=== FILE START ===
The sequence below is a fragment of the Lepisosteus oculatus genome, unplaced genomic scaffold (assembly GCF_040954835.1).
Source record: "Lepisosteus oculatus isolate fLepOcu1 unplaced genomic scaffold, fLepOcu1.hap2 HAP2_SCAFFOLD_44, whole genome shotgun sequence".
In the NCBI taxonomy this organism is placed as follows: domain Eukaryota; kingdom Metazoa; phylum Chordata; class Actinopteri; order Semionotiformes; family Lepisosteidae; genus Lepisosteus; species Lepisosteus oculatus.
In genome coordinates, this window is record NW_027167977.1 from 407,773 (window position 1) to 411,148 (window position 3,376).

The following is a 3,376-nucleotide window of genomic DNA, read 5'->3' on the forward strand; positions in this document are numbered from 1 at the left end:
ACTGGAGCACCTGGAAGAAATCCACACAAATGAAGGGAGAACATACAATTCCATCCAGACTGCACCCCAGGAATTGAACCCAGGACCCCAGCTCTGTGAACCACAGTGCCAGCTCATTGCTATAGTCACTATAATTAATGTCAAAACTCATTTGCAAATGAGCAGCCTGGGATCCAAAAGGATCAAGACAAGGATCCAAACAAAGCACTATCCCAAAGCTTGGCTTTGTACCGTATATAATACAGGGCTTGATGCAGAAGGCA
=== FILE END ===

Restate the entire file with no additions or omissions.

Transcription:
The sequence below is a fragment of the Lepisosteus oculatus genome, unplaced genomic scaffold (assembly GCF_040954835.1).
Source record: "Lepisosteus oculatus isolate fLepOcu1 unplaced genomic scaffold, fLepOcu1.hap2 HAP2_SCAFFOLD_44, whole genome shotgun sequence".
In the NCBI taxonomy this organism is placed as follows: domain Eukaryota; kingdom Metazoa; phylum Chordata; class Actinopteri; order Semionotiformes; family Lepisosteidae; genus Lepisosteus; species Lepisosteus oculatus.
In genome coordinates, this window is record NW_027167977.1 from 407,773 (window position 1) to 411,148 (window position 3,376).

The following is a 3,376-nucleotide window of genomic DNA, read 5'->3' on the forward strand; positions in this document are numbered from 1 at the left end:
ACTGGAGCACCTGGAAGAAATCCACACAAATGAAGGGAGAACATACAATTCCATCCAGACTGCACCCCAGGAATTGAACCCAGGACCCCAGCTCTGTGAACCACAGTGCCAGCTCATTGCTATAGTCACTATAATTAATGTCAAAACTCATTTGCAAATGAGCAGCCTGGGATCCAAAAGGATCAAGACAAGGATCCAAACAAAGCACTATCCCAAAGCTTGGCTTTGTACCGTATATAATACAGGGCTTGATGCAGAAGGCA